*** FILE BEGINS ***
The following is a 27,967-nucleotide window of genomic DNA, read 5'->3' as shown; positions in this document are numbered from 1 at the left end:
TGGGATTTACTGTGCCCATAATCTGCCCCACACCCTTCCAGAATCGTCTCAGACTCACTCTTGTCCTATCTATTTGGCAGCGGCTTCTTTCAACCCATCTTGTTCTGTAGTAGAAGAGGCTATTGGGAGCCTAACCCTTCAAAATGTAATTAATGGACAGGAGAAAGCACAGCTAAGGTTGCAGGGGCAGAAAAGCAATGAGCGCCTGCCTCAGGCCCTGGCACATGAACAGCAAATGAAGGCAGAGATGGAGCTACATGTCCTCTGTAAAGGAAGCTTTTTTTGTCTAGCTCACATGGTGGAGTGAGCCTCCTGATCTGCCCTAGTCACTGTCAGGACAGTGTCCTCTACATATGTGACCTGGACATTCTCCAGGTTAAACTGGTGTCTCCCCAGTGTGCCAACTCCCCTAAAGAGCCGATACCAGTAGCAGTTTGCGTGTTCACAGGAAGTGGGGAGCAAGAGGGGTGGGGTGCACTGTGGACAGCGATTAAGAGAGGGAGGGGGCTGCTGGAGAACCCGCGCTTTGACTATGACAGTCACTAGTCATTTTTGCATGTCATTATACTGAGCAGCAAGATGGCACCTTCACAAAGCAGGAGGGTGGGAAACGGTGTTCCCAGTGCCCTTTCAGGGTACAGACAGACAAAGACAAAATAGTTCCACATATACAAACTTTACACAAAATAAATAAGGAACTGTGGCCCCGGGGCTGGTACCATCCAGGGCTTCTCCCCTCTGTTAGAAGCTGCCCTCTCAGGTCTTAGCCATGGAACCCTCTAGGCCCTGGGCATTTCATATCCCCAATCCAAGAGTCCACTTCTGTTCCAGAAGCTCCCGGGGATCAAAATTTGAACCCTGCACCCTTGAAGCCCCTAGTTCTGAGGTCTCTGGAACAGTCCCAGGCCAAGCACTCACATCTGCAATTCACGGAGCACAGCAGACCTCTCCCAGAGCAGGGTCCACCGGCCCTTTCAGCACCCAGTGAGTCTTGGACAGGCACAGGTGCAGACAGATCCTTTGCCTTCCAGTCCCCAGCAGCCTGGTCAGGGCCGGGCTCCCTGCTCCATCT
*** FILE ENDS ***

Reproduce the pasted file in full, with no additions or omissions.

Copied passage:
The following is a 27,967-nucleotide window of genomic DNA, read 5'->3' as shown; positions in this document are numbered from 1 at the left end:
TGGGATTTACTGTGCCCATAATCTGCCCCACACCCTTCCAGAATCGTCTCAGACTCACTCTTGTCCTATCTATTTGGCAGCGGCTTCTTTCAACCCATCTTGTTCTGTAGTAGAAGAGGCTATTGGGAGCCTAACCCTTCAAAATGTAATTAATGGACAGGAGAAAGCACAGCTAAGGTTGCAGGGGCAGAAAAGCAATGAGCGCCTGCCTCAGGCCCTGGCACATGAACAGCAAATGAAGGCAGAGATGGAGCTACATGTCCTCTGTAAAGGAAGCTTTTTTTGTCTAGCTCACATGGTGGAGTGAGCCTCCTGATCTGCCCTAGTCACTGTCAGGACAGTGTCCTCTACATATGTGACCTGGACATTCTCCAGGTTAAACTGGTGTCTCCCCAGTGTGCCAACTCCCCTAAAGAGCCGATACCAGTAGCAGTTTGCGTGTTCACAGGAAGTGGGGAGCAAGAGGGGTGGGGTGCACTGTGGACAGCGATTAAGAGAGGGAGGGGGCTGCTGGAGAACCCGCGCTTTGACTATGACAGTCACTAGTCATTTTTGCATGTCATTATACTGAGCAGCAAGATGGCACCTTCACAAAGCAGGAGGGTGGGAAACGGTGTTCCCAGTGCCCTTTCAGGGTACAGACAGACAAAGACAAAATAGTTCCACATATACAAACTTTACACAAAATAAATAAGGAACTGTGGCCCCGGGGCTGGTACCATCCAGGGCTTCTCCCCTCTGTTAGAAGCTGCCCTCTCAGGTCTTAGCCATGGAACCCTCTAGGCCCTGGGCATTTCATATCCCCAATCCAAGAGTCCACTTCTGTTCCAGAAGCTCCCGGGGATCAAAATTTGAACCCTGCACCCTTGAAGCCCCTAGTTCTGAGGTCTCTGGAACAGTCCCAGGCCAAGCACTCACATCTGCAATTCACGGAGCACAGCAGACCTCTCCCAGAGCAGGGTCCACCGGCCCTTTCAGCACCCAGTGAGTCTTGGACAGGCACAGGTGCAGACAGATCCTTTGCCTTCCAGTCCCCAGCAGCCTGGTCAGGGCCGGGCTCCCTGCTCCATCT